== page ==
Top Tech Cycle Play with Even More Legs

Will This Company Make It as a Long-Term Cycle PlayOracle Corp. (ORCL) reports on Thursday and it’s one of the first large corporations to do so this reporting season. Second-quarter earnings season is just about here, and it’s exactly what the stock market needs now.

The lull between earning seasons can make for some wacky trading action. Often trading volume diminishes and from a business perspective, what you want from a company you’re thinking about investing in (or divesting) is its most recent numbers.

I thought that first-quarter earnings season was pretty decent, and I think companies will surprise the marketplace again for the second quarter.

A couple of trends that emerged in the first quarter was that European operations of large multinationals showed improvement comparatively, and that’s important for these super big companies that do business in developed markets.


The other trend was that currency instability held back corporate earnings. In many cases I read reports where the bottom-line would’ve been one to three percent higher if it weren’t for major devaluations in developing economies with large populations. Of course, this is an ongoing investment risk that any multinational is going to face and as an investor, there really isn’t anything you can do about it.

It will be worthwhile perusing Oracle’s upcoming earnings report; it’s the company’s fourth fiscal quarter of 2014.

Oracle is a company that I’ve liked for a number of years as an investment-grade equity security for long-term investors. But the business does experience periods of stagnant growth. (See “Another Earnings Season Suggests Another Quarter of Slow Growth Ahead.”)

I was enthusiastic about this position early last year as a long-term cycle play (with government and corporate customers), but competition from the cloud was taking its toll on its quarterlies and the company just couldn’t generate the kind of near-term growth that the marketplace was looking for.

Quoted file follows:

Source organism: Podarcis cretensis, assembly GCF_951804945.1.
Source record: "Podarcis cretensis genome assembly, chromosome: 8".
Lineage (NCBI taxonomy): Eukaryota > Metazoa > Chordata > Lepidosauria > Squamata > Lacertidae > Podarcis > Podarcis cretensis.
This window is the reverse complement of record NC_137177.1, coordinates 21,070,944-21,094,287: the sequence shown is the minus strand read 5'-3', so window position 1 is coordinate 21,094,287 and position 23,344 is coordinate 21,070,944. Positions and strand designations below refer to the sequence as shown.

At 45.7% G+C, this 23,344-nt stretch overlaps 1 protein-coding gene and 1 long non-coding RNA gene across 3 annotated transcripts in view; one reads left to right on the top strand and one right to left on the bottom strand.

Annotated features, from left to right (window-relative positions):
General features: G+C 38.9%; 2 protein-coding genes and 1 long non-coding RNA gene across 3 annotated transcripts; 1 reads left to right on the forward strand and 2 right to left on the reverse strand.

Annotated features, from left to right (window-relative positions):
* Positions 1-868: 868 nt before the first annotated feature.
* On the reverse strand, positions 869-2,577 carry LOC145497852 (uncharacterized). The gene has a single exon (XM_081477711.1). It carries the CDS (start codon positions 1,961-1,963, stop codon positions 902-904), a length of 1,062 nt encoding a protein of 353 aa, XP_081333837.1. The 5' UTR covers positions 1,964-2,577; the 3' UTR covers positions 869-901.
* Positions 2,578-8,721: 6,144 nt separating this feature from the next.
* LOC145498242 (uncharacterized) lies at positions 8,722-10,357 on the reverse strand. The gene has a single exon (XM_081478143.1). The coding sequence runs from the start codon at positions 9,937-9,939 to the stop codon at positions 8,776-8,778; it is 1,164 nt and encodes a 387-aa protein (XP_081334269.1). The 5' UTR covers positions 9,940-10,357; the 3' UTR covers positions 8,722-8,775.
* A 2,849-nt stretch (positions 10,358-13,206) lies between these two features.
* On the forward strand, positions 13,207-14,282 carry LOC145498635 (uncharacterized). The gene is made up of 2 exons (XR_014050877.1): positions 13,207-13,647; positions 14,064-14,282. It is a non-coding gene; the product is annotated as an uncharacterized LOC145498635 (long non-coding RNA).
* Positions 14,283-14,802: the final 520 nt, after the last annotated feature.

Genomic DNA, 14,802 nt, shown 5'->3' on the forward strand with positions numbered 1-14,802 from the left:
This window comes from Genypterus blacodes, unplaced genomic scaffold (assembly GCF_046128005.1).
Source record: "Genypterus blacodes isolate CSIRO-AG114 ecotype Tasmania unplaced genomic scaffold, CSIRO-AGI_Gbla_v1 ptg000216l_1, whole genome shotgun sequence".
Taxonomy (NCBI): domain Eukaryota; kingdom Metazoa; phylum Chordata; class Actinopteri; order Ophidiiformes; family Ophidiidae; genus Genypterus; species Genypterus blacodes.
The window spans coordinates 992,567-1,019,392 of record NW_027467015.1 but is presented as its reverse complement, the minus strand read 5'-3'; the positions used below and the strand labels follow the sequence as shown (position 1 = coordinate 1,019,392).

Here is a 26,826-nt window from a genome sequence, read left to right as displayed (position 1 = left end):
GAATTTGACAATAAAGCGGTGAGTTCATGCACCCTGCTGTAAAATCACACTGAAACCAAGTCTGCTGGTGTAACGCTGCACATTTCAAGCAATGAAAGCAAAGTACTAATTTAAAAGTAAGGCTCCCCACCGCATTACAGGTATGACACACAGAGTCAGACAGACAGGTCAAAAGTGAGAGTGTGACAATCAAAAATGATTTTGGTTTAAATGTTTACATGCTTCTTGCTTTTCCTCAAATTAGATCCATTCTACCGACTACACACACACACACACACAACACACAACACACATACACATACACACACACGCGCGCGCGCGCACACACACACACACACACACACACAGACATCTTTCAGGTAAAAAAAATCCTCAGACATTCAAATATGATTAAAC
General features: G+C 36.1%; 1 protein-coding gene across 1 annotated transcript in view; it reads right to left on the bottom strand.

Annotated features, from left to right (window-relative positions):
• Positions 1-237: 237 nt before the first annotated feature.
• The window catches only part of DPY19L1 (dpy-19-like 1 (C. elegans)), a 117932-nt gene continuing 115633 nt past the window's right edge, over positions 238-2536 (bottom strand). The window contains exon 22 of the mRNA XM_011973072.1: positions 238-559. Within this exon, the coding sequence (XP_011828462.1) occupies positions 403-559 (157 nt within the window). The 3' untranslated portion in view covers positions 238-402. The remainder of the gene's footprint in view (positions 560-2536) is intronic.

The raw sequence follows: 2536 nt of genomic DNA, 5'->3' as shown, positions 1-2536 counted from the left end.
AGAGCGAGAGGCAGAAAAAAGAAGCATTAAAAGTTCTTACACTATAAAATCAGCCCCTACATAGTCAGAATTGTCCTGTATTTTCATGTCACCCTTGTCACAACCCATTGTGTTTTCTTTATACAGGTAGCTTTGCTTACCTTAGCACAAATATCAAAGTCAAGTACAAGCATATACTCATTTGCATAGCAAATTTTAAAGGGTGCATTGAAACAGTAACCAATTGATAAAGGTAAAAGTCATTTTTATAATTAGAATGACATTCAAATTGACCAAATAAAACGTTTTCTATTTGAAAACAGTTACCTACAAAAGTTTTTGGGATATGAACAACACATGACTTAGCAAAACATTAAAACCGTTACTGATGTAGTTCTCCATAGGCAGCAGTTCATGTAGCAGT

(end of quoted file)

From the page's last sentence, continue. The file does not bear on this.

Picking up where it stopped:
The stock dropped from $35.00 to $30.00, and it traded within that range for all of 2013.

But the great monetary expansion continues and now, Oracle is back above $40.00 a share in a near-term uptrend.

Last quarter (its fiscal third quarter of 2014), the company was able to grow its GAAP earnings per share by eight percent comparatively.

It would have been up 10% comparatively and non-GAAP earnings per share would have been up seven percent (instead of five) if it weren’t for the strengthening of the U.S. dollar.

Larry Ellison has been pushing hard into the cloud and the company’s fiscal third quarter produced solid double-digit growth in this area.

The company’s fiscal fourth quarter should show the same, and it’s what Wall Street is looking for.

I think this stock has more legs and is a cycle play. Top-line growth is difficult, but investors will still bid the position if earnings come through.

Wall Street is looking for low single-digit growth in revenues this fiscal year, accelerating to about five percent for fiscal 2015. Annual earnings for 2014 and 2015 are expected to be in the high single-digit area and the company offers a dividend, which currently yields around one percent.

Oracle is a benchmark stock in technology, which is why its earnings report is worth reading for economic intelligence.

The great thing about this position is that it is not expensively priced, and an upside earnings surprise could easily see this stock break $45.00 a share.

If the company doesn’t meet or beat the Street, then I’d take profits in this position. If it does have a good quarter, this stock would be a near-term buy, due to it currently being fairly priced.